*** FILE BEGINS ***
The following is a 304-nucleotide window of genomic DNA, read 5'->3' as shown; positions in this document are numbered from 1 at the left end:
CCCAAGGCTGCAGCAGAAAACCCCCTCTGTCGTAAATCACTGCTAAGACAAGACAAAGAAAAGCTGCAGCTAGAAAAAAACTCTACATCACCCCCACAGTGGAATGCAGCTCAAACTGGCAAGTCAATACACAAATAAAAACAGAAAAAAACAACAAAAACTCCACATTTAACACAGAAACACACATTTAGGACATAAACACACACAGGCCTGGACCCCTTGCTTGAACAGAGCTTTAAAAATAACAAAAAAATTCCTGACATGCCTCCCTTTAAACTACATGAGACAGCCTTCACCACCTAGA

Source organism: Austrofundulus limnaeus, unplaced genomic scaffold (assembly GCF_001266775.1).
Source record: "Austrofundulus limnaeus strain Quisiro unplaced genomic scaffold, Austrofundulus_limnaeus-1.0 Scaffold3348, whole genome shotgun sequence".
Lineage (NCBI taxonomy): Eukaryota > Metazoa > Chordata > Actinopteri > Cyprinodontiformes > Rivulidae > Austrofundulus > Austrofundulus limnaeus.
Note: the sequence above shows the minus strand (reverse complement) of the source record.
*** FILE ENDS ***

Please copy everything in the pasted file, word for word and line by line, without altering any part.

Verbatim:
The following is a 304-nucleotide window of genomic DNA, read 5'->3' as shown; positions in this document are numbered from 1 at the left end:
CCCAAGGCTGCAGCAGAAAACCCCCTCTGTCGTAAATCACTGCTAAGACAAGACAAAGAAAAGCTGCAGCTAGAAAAAAACTCTACATCACCCCCACAGTGGAATGCAGCTCAAACTGGCAAGTCAATACACAAATAAAAACAGAAAAAAACAACAAAAACTCCACATTTAACACAGAAACACACATTTAGGACATAAACACACACAGGCCTGGACCCCTTGCTTGAACAGAGCTTTAAAAATAACAAAAAAATTCCTGACATGCCTCCCTTTAAACTACATGAGACAGCCTTCACCACCTAGA

Source organism: Austrofundulus limnaeus, unplaced genomic scaffold (assembly GCF_001266775.1).
Source record: "Austrofundulus limnaeus strain Quisiro unplaced genomic scaffold, Austrofundulus_limnaeus-1.0 Scaffold3348, whole genome shotgun sequence".
Lineage (NCBI taxonomy): Eukaryota > Metazoa > Chordata > Actinopteri > Cyprinodontiformes > Rivulidae > Austrofundulus > Austrofundulus limnaeus.
Note: the sequence above shows the minus strand (reverse complement) of the source record.